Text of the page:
Love Me Unconditionally by Ola Awonubi



Genre Fiction: contemporary romance

Blurb Deola Banjoko has it all. A wonderful career, an accomplished fiancée and great plans for the future. But as the years pass and Deola fails to become pregnant, the foundations of the wonderful life they have built together begin to crumble, unable to withstand the pressures of life, family and cultural expectations. Recovering from a broken heart, Deola takes up a chance to work in Nigeria. She crosses paths with businessman Femi Da Silva and ends up working as a consultant for his PR Company. She soon learns that Femi has issues of his own, having been widowed ten years before, and tries to fight her attraction to him. Can Deola move beyond the pain of the past and the constrictions of societal pressures and find the unconditional love she is seeking?

Dialogue Well written. Conversational and relaxed though author’s pidgin is a bit shaky.

Themes Childlessness, Family, The Individual vs Society, Death – tragedy, Feminism and Love.

Editing A few errors.

Plot Deola, a 37 year old PR consultant leaves the United Kingdom and travels to Nigeria to escape the pain of a heartbreak from a five year old relationship which went sour because of her inability to conceive a child. She meets Femi, a widower in his early 40s, (actual age undisclosed) who owns and runs a PR firm, on her flight back to Nigeria. He recognises her as the younger sister of his good friend, Rotimi. Circumstances lead to Deola working for Femi’s PR firm on an initial three month contract in Nigeria which was extended and they end up getting involved in more than just a business relationship.

What worked? This is the second book in the Ankara Press series we have reviewed. You may read the first review: A Tailor-made Romance.

This book explores uncomfortable realities we rarely read about in easy romance novels. It shines a spotlight on serious issues faced by Nigerian women including “late” marriage, abusive relationships, infertility and the worth of girl children vs boy children. However, we are spared the usual cliché of a childless woman who is taunted by her spouse and/or his family once Deola leaves the UK. Deola keeps her fertility issues to herself and for the rest of the book until towards the end, only the reader knows how it affects her and how it influences the decisions she makes.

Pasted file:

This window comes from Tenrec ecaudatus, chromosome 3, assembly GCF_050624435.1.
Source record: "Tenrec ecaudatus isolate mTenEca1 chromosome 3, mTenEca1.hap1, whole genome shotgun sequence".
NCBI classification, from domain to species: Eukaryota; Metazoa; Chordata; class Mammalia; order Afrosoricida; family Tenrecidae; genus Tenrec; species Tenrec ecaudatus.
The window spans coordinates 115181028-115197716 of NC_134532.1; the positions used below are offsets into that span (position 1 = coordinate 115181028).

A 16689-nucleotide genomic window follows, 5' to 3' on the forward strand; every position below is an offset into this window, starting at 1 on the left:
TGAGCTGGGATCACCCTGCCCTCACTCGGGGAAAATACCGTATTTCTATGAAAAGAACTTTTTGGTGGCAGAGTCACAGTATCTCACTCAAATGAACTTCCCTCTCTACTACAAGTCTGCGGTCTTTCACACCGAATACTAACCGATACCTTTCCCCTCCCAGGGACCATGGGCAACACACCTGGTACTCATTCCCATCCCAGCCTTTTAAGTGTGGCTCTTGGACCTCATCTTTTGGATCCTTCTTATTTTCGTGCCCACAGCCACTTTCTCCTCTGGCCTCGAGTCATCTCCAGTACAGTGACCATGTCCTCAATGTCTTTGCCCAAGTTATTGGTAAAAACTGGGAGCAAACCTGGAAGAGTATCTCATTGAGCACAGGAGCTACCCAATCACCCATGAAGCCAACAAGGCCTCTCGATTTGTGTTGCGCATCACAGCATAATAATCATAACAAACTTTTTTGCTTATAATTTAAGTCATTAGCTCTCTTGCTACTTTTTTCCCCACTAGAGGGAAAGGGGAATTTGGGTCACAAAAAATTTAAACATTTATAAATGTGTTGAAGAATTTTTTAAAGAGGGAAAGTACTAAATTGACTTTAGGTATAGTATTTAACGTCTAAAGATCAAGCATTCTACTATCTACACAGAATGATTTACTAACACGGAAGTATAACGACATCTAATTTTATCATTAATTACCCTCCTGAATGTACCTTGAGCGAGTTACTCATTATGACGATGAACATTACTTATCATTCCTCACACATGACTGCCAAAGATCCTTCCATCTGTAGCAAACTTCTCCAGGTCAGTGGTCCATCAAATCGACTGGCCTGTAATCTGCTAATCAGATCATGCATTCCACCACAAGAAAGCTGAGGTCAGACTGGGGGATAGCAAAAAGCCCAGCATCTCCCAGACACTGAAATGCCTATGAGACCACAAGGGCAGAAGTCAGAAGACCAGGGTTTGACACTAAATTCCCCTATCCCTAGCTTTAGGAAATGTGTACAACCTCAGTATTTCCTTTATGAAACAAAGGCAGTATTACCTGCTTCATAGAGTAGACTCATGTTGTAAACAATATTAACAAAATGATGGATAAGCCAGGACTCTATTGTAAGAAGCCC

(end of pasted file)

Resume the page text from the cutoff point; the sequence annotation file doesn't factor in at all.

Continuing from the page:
The book also discusses cultural values and how they affect/influence the choices people make. This is poignantly portrayed in Deola’s colleague and flatmate, Funmi’s decision to refuse medical intervention for a medical condition, fibroids because of the fear that the intervention may mean she wouldn’t be able to have children and despite the risk to her life to make this ill-advised choice.

The book focuses on character development. The main characters are well developed and it was easy to connect with both. Femi’s struggles as a single parent raising a daughter were realistically portrayed, he’s a loving father but is unable to find the right balance between parenting and work. During the course of the novel, we see the transition in Deola in the way she learns to deal with her family’s expectations for her to “settle down.” We also see Deola’s views on acceptable behaviour and expectations in relationships, evolve.

The book evoked feelings of anger and disgust at some of the things the women in the story had to endure because of cultural values and expectations. We think this is a sign that the writer wrote a good story as we could connect with the plot and characters.

What didn’t work?

Romance between the main characters takes a bit of a back seat in this novel. The author could have struck a better balance between writing about the main themes and writing a romance between the characters.

The “villain” Amber Gogo, a client of Femi’s PR firm is portrayed as one dimensional. Additionally we don’t get to find out how she discovered personal information about Deola.

Number of pages 280

Publisher Ankara Press

Damage N750 on Okadabooks

Rating 7/10

You can buy this book on Ankara Press, Okadabooks or Amazon and see how the author weaves serious issues into an easy romance novel.

We would love to hear from you in the comments section, so please, let us know what you think.

Categories: Fiction, Romance

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